Tuesday, 30 September 2008

The elevator and the swing set (but actually One Large even)

I got to work early this morning. Walking in I held the door open for a lady I don’t think I’ve seen before. I can’t be sure because there’s a lot of people I don’t know that work here, and I tend not to pay attention. She said thank you and then when we got on the elevator she asked me what floor I was on. I said five and she pushed it, as well as six for herself. She looked at me and said, “this is my last day here.” It’s 6:30 in the morning and people don’t normally talk to me in the elevator. I think I said something profound like “really?”

Her: I’ve been here twenty-five years and my job got deleted.
Me: (oh wow am I not prepared to have a conversation like this) Well, what are you going to do?
Her: I don’t know. Probably cry a lot.
Me: (trying to be funny, but also inspiring) You should do something awesome like go to the roof and throw stuff off. (it doesn’t work)
Her: (starting to cry) I just don’t know.
Me: (swimming in it) I’m sorry.
Her: thanks.

The elevator reaches five and the doors open.

Me: I hope it’s a good day.
Her: (fully crying now) thanks.

And I got off the elevator.


Yesterday I got home from work and I don’t know what it is about the drive home, but by the time I get in the driveway EVERYDAY I’m fighting, like shaking my head and yelling out loud fighting, to keep my eyes open. Something about the drive home just exhausts me. I put the car in park and have to immediately get out or I’ll fall asleep in the driveway. Crazy.

So when you’re sleepy tired like that, the last thing you want to do is…well, anything. Jacob and Asher were out on the play set and something happened and Shannon was feeding Piper, so I got nominated to go outside and manage the issue. So I drag myself outside and intervene—I don’t remember what it was about. Maybe the plastic shovel for the sand box. Anyway I get out there and Jacob disappears to do something else, leaving me with Asher, who now wants to go across the street to play with the fifth grader.

I convince him to stay by starting to swing. Once I start swinging, he of course wants to swing. Asher loves swinging. He just loves it. He’s not big enough to get in the swing by himself, but yesterday I taught him to stand with the swing on the back of his legs and reach high on the chains and pull himself into the swing. He’s not strong enough to pull himself into the swing yet, but with just a fraction of help from me he did it. And now I’m fully awake and have forgotten that I’m a selfish jerk. It’s a beautiful afternoon and I’m really enjoying being with Asher.

He loves swinging. I know I already said that, but I really can’t emphasize that enough. He loves going high. So I’m pushing him and he’s laughing and we’re talking the way a thirty-five year-old dad and a two year-old son do. We’ve done this a lot and it’s something we both really love.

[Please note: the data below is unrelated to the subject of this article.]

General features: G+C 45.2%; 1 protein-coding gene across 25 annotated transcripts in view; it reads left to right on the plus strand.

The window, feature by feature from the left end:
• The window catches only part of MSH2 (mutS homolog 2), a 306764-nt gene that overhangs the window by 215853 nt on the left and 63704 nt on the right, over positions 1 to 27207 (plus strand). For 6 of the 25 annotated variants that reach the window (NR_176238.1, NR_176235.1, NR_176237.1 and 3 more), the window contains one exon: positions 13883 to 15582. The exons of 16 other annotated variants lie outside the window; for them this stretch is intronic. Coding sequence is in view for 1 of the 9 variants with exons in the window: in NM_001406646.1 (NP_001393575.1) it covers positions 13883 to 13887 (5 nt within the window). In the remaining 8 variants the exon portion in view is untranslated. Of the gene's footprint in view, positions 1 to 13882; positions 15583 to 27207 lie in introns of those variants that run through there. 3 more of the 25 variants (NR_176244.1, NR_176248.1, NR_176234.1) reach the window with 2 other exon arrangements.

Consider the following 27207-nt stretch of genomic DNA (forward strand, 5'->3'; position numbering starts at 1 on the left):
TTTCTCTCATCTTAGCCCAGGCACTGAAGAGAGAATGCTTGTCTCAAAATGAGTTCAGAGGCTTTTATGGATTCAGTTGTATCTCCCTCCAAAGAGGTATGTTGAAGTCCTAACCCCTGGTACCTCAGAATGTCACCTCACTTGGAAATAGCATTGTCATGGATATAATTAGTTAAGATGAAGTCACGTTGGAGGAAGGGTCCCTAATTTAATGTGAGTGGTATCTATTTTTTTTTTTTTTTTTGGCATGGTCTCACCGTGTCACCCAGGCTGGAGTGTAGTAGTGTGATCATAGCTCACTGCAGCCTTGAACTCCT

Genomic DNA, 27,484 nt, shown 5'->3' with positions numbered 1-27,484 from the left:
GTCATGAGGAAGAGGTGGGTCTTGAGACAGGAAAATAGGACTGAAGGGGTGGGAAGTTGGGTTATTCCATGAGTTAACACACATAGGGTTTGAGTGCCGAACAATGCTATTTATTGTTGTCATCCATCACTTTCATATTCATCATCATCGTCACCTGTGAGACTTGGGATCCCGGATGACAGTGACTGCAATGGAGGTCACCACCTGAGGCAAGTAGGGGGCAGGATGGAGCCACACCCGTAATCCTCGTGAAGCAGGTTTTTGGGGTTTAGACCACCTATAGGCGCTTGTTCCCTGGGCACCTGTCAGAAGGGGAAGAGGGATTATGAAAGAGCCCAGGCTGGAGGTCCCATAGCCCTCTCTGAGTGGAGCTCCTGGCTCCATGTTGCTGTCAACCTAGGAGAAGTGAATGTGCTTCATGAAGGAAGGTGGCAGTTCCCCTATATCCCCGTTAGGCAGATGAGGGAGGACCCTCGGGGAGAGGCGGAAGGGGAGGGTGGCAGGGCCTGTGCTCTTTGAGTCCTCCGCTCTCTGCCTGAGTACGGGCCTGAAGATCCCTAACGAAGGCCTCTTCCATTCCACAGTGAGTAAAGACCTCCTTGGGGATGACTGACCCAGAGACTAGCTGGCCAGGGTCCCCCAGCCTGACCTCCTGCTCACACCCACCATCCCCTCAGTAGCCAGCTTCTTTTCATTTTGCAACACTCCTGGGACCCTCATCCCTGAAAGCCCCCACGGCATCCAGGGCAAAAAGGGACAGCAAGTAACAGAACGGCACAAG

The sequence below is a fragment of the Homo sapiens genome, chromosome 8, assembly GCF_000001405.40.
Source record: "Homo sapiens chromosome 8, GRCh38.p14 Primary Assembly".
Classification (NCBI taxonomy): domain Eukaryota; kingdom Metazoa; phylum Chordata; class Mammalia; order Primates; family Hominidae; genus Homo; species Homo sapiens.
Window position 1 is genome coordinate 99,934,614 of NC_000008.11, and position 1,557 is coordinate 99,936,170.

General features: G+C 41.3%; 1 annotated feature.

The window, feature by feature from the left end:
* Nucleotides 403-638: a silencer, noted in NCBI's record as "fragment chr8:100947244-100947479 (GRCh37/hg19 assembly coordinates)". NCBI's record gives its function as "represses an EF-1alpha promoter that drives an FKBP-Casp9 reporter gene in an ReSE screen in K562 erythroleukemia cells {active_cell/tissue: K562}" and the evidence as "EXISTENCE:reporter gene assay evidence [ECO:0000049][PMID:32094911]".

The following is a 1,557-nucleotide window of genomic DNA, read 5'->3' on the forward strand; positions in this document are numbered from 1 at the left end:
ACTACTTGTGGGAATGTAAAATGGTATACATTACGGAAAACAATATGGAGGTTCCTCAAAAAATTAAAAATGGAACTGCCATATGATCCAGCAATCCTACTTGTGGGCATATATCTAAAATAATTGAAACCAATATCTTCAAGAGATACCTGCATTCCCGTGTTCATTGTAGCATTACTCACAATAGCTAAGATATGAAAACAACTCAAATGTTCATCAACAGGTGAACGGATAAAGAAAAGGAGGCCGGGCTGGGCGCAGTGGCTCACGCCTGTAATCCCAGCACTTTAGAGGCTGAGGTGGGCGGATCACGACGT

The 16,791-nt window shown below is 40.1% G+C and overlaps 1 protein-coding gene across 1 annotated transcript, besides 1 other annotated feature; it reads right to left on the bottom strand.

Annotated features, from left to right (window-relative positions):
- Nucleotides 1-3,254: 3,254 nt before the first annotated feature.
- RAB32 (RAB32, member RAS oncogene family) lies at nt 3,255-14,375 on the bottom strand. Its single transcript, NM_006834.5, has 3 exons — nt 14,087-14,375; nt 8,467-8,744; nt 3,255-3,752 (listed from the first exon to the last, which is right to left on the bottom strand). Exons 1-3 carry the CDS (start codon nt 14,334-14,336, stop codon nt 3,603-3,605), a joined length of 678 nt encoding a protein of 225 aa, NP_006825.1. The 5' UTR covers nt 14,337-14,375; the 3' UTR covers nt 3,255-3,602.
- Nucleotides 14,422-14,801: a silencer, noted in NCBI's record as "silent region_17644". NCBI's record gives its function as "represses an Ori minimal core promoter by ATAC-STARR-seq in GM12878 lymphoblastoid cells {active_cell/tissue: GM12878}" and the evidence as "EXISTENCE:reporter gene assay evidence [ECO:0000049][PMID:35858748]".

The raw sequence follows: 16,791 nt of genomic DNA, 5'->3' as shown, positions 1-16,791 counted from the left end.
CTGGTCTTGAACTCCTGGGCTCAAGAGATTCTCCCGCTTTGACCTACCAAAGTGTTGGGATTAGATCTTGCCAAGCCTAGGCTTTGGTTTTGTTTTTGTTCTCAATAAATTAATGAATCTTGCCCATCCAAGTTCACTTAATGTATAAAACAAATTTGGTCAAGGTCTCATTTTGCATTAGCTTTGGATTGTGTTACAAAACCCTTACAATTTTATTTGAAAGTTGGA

Then he fell.

I play it back in my mind and I can’t identify what went wrong. I pushed him exactly as I had pushed him for the previous ten minutes. He reached the bottom of the arc and then tumbled backward out of the swing. I can only guess he let go of the chains. He did a back flip and appeared to land on his hands and knees.

As a parent you learn to recognize the difference between when they just fall down and when they’re really hurt. He only fell like two feet or so, and the grass is thick where he fell. So I played it for “just a fall” and waited that fraction of a second between the actual event and his response to see if he’d come up laughing or crying. He came up crying so I scooped him up and headed for the house.

We can talk about how I played this one wrong, but I think you already see it.

We’re walking up to the house and he’s got a good cry on. We reach the steps and I think he’s probably had enough time to cry the scare off, and any pain that might accompany it. So I say, “that was pretty scary wasn’t it?” He cries his yes. “Ye-he-ess.” And then in my best conspiratorial voice I say, “but it was kind of fun too, wasn’t it?” I get an emphatic no through the tears. I still haven’t looked at his face.

We get inside and Shannon says, “he fell?” And I say yeah. Shannon walks around behind me to look at Asher. “Neil, he’s bleeding!”

I am the worst parent ever. This at least ties with the time I dislocated Jacob’s elbow.

I set him on the counter and now it’s pretty obvious he didn’t land on his hands and knees. He landed on his face. He landed face-down in the grass. Face-planted in the truest sense. He’s bleeding out his nose and mouth. Not a lot of blood, but enough. He’s got bruising on his forehead, nose and upper lip. His upper lip is fat and his nose looks broken. He actually has grass up inside his nose. We’re pulling grass out of his nose.

Like I said, worst parent ever.

And that was the worst of it. He’s got all his teeth. He didn’t bite his tongue and he can breathe through his nose. Nowhere near what Weston went through with the bathtub incident, but still…


These two things are somehow connected, the elevator and the swing set. I can’t see how yet, but there’s a thread there I need to pick up.

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